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Helen Verrall

Birth:
1883

Death:
1959

Training Location(s):

MA, Newnham College, (Awarded 1949)

BA, Newnham College, (1906)



Primary Affiliation(s):

Society for Psychical Research, (1910–1954)

King’s College London, (1913–1916)

Saffron Walden Rural District Council, (1925–1949)



Media Links:

 


Biography:

 

Career Focus: Psychical research; automatic writing.


 

Helen Woollgar de Gaudrion Verrall was born in Cambridge, England on July 4, 1883. As the daughter of Arthur and Margaret Verrall, two well-known Cambridge classicists, her own Cambridge education was never in doubt. She went to Cambridge’s Newnham College on a scholarship in 1902, where she earned her Classical Tripos with first-class honours. She earned her MA as well, although she did not officially obtain it until after the women’s only institution was granted full university status in 1948. Following this, Verrall went to London University for a one-year course in psychology, leading to a three-year term at King’s College London as Demonstrator in Psychology. By this time, she had already spent six years (1910-1916) as assistant research officer with the organization to which she would apply most of her intellectual curiosity—the Society for Psychical Research (SPR).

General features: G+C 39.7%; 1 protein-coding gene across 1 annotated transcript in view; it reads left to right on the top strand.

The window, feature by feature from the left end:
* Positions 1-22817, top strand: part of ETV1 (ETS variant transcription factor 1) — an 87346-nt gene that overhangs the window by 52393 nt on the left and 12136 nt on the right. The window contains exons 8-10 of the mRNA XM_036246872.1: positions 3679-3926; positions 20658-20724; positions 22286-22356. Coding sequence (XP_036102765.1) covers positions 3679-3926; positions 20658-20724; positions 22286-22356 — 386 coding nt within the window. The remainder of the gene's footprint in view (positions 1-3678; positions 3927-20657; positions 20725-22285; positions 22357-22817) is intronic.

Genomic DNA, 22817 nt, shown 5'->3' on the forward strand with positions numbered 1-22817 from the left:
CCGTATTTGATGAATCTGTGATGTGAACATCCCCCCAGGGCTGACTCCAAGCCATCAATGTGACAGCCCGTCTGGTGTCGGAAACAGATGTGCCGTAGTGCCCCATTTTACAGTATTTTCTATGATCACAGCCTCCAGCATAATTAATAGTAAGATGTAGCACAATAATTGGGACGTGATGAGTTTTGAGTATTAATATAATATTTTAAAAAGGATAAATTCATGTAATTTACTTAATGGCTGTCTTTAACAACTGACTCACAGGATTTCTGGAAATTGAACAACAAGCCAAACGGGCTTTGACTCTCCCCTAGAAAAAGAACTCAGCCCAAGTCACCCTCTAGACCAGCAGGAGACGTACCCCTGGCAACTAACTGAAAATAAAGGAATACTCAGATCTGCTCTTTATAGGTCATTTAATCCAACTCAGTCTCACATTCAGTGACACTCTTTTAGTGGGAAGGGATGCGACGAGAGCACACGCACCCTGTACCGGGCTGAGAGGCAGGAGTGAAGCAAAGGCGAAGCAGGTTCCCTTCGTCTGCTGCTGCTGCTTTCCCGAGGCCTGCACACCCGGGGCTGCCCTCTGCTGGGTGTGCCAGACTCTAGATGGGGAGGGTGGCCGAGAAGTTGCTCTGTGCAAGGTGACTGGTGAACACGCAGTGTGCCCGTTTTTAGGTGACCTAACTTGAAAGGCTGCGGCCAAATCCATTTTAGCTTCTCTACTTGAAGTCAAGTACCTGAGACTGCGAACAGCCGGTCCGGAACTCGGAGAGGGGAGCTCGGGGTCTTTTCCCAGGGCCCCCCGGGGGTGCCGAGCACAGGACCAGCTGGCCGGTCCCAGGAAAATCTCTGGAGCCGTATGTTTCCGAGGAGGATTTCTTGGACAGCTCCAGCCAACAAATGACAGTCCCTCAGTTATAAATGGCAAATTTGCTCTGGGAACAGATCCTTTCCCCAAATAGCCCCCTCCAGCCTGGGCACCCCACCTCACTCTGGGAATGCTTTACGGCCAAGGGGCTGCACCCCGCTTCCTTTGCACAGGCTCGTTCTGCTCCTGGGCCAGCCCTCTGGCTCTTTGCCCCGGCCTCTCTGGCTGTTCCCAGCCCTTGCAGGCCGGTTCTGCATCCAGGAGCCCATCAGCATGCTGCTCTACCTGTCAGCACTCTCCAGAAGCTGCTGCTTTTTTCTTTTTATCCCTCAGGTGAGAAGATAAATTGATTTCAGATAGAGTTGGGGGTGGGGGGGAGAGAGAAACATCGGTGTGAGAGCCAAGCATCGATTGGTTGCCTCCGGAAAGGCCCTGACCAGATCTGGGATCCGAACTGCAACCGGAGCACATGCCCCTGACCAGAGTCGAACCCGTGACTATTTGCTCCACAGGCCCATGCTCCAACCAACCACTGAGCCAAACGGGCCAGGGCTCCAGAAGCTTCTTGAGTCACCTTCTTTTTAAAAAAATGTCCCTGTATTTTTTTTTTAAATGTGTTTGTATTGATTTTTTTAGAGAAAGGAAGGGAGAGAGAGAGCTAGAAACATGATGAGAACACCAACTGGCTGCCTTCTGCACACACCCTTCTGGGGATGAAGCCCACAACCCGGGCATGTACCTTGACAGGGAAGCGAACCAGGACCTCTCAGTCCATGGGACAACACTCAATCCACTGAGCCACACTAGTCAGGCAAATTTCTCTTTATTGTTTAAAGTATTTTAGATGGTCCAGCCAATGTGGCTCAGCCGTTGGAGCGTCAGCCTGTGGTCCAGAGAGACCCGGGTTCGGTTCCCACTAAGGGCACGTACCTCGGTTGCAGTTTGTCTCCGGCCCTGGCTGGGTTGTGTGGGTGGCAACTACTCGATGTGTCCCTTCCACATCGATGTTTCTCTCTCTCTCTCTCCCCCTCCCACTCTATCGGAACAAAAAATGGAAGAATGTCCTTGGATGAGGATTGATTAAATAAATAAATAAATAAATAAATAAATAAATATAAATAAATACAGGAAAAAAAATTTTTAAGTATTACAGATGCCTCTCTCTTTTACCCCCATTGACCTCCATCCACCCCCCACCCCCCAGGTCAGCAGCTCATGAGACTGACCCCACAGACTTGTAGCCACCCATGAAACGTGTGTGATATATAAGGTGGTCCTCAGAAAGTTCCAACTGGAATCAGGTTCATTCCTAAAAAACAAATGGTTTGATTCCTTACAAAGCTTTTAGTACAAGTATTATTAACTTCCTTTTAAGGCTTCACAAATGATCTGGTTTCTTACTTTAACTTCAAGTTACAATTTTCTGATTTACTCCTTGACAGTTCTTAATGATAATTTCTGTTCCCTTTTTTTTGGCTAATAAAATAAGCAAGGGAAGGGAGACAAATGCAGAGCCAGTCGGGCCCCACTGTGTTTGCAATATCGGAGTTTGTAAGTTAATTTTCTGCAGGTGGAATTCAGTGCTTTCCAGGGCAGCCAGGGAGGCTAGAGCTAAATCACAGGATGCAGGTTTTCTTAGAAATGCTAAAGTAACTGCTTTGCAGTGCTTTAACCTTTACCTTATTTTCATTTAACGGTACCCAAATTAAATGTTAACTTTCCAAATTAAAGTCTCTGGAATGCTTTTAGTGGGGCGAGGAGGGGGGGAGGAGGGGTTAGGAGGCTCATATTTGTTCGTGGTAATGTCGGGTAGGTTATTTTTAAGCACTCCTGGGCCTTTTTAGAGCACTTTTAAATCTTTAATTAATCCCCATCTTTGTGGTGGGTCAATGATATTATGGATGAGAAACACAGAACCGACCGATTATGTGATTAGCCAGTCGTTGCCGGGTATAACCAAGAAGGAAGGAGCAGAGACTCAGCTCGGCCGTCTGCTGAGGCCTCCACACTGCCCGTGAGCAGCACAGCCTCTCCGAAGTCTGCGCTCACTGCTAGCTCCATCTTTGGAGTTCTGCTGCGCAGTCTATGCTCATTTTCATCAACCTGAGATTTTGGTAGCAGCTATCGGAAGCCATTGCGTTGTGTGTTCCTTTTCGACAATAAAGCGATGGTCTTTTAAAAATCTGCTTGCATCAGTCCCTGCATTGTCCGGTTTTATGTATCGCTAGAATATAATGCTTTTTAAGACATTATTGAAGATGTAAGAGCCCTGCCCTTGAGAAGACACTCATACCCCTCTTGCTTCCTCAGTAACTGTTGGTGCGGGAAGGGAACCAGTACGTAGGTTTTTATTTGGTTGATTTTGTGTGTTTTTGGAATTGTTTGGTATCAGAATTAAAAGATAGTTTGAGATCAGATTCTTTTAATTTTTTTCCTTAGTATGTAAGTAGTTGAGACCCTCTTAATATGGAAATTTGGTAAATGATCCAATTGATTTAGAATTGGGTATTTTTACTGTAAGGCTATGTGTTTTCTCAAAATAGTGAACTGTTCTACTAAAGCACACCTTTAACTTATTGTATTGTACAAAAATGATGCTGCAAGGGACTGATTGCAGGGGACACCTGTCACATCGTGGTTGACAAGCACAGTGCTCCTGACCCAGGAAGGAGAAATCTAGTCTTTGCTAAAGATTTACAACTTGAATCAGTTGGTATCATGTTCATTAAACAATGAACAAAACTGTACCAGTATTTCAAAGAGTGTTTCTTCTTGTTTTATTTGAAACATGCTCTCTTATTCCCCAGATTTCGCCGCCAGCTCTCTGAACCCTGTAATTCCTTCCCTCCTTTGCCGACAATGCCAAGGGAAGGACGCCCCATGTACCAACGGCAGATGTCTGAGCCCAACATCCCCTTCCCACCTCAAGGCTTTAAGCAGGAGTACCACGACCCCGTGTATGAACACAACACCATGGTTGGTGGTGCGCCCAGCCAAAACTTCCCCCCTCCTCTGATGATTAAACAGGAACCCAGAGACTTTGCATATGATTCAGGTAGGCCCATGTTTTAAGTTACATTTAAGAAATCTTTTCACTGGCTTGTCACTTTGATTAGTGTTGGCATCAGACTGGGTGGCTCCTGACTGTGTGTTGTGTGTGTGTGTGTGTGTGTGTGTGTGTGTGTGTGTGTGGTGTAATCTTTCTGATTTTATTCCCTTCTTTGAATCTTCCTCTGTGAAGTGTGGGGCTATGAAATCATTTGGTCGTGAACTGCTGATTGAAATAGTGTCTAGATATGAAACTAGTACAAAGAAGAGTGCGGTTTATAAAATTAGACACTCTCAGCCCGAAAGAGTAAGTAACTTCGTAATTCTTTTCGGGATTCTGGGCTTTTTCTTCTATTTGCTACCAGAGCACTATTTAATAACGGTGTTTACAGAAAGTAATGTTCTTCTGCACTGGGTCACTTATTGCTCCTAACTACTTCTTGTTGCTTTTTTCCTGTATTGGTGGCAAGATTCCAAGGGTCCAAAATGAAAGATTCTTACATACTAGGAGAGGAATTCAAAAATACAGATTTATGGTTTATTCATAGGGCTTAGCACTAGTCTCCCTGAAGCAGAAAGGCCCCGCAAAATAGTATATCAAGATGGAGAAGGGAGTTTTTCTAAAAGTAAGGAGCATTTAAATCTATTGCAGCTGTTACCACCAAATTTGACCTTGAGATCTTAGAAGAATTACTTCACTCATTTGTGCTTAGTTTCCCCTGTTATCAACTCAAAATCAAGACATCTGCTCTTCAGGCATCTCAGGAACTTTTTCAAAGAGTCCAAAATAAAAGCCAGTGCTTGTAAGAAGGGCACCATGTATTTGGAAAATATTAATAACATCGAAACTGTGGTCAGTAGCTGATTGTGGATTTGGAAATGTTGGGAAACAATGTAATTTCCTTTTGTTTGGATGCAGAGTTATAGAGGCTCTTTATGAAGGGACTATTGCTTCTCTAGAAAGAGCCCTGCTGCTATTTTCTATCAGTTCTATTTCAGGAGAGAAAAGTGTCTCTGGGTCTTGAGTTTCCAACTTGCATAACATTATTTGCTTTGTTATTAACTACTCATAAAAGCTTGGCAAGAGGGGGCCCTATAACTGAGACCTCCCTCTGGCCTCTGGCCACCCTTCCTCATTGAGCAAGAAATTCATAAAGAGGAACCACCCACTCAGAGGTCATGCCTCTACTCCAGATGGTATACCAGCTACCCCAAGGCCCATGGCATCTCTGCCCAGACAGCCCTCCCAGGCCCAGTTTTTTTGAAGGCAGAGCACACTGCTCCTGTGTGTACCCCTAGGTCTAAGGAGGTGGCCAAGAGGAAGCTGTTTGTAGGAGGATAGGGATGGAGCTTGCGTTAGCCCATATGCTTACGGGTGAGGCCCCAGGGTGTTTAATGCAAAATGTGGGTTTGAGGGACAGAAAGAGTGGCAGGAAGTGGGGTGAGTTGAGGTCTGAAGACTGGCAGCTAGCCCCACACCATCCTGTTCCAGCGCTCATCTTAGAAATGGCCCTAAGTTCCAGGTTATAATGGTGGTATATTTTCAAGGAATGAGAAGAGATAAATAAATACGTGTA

The SPR was in fact part of Verrall’s life from an early age. In a lecture about the state of psychical research delivered later in her life, she acknowledged that her “hereditary association with it began when…hardly out of the cradle.” It could hardly be otherwise given that her mother was not only an active member of the Society, but also a well-known medium. Interest in psychical research flourished around her at school as well. Henry Sidgwick, one of the founders and first president of the SPR, founded Newnham College, and his wife Eleanor, also fully engaged in the Society, was its principal. In 1915, Verrall married William Henry Salter, introduced him to the SPR and together they settled into a life of applying scientific principles and psychological knowledge to the study of the paranormal. They had two children, Imogen and Martin, although it is unclear how active they were in the family vocation.